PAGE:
Potassium bicarbonate

NC

Ferti-lome Systematic Fungicide, Bonide Infuse

Propiconazole

3

Bonide Sulfur Plant Fungicide, Ferti-lome Dusting Sulfur, Green Light Wettable Dusting Sulfur, Hi-Yield Dusting Wettable Sulfur, Safer Garden Fungicide

Sulfur

M2

Bayer Advanced Garden Disease Control for Roses, Flowers, & Shrubs

Tebuconazole

3

Ferti-lome Halt Systemic Fungicide, Green Light Systemic Fungicide

Thiophanate-methyl

1

Ortho Rose Pride Rose & Shrub Disease Control

Triforine

3

Ziram 76 DF, Ziram granuflo

Ziram

M3

Fungicide Group (FRAC Code): Numbers (1-37) and letters (M) are used to distinguish the fungicidal mode of action groups. All fungicides within the same group (with same number or letter) indicate same active ingredient or similar mode of action. This information must be considered in making decisions about how to manage fungicide resistance. M=Multi-site inhibitors, fungicide resistance is low; NC= not classified. Source: http://www.frac.info/ (Fungicide Resistance Action Committee, FRAC). Be sure to read a current product label before applying any chemicals.

Footnotes

1.

This document is PP268, one of a series of the Plant Pathology Department, UF/IFAS Extension. Original publication date May 2009. Revised July 2012 and December 2015. Visit the EDIS website at http://edis.ifas.ufl.edu.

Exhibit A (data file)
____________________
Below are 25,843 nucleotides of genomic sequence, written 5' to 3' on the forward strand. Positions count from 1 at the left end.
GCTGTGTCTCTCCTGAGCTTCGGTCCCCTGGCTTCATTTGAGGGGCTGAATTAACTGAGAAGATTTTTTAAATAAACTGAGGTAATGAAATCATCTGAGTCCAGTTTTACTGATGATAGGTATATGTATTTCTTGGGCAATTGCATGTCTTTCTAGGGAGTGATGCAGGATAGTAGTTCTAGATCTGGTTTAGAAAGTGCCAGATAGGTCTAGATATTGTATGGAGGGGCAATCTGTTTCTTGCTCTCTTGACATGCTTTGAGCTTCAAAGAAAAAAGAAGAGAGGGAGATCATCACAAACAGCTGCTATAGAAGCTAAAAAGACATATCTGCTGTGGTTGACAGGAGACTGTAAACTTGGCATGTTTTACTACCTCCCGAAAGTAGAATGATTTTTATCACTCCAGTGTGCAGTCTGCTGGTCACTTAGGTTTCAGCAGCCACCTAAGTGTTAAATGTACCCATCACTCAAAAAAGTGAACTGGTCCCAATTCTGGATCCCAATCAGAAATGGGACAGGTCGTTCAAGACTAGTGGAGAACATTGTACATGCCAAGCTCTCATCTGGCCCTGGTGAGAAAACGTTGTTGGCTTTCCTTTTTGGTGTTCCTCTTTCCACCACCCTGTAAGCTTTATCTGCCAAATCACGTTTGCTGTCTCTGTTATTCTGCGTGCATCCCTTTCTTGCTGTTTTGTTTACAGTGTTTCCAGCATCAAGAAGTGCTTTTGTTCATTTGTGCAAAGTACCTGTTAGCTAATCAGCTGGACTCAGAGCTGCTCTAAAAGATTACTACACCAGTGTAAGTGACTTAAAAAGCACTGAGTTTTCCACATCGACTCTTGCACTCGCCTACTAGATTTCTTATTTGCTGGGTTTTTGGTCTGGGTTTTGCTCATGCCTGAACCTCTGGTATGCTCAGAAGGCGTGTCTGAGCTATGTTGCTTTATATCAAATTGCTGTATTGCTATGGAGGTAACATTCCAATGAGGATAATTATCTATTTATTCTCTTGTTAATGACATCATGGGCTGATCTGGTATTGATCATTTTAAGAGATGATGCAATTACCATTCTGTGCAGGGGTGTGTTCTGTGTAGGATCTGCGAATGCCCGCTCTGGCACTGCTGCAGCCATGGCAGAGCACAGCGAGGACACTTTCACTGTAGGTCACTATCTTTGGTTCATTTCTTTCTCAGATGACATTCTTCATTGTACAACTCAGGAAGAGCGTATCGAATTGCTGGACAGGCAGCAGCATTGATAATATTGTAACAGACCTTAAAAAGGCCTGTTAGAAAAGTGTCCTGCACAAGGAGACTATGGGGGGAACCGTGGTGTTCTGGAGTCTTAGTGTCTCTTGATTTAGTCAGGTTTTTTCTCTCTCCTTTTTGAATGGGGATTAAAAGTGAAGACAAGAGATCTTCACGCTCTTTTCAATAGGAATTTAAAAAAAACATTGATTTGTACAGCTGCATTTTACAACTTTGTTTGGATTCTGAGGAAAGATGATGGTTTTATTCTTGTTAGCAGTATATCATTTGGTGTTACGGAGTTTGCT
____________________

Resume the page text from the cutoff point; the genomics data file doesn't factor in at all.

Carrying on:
2.

Jozer Mangandi, graduate student, Department of Horticultural Sciences; and Natalia A. Peres, associate professor, Department of Plant Pathology, Gulf Coast Research and Education Center; UF/IFAS Extension, Gainesville, FL 32611.

The use of trade names in this publication is solely for the purpose of providing specific information. UF/IFAS does not guarantee or warranty the products named, and references to them in this publication does not signify our approval to the exclusion of other products of suitable composition. All chemicals should be used in accordance with directions on the manufacturer's label.


The Institute of Food and Agricultural Sciences (IFAS) is an Equal Opportunity Institution authorized to provide research, educational information and other services only to individuals and institutions that function with non-discrimination with respect to race, creed, color, religion, age, disability, sex, sexual orientation, marital status, national origin, political opinions or affiliations. For more information on obtaining other UF/IFAS Extension publications, contact your county's UF/IFAS Extension office.

U.S. Department of Agriculture, UF/IFAS Extension Service, University of Florida, IFAS, Florida A & M University Cooperative Extension Program, and Boards of County Commissioners Cooperating. Nick T. Place, dean for UF/IFAS Extension.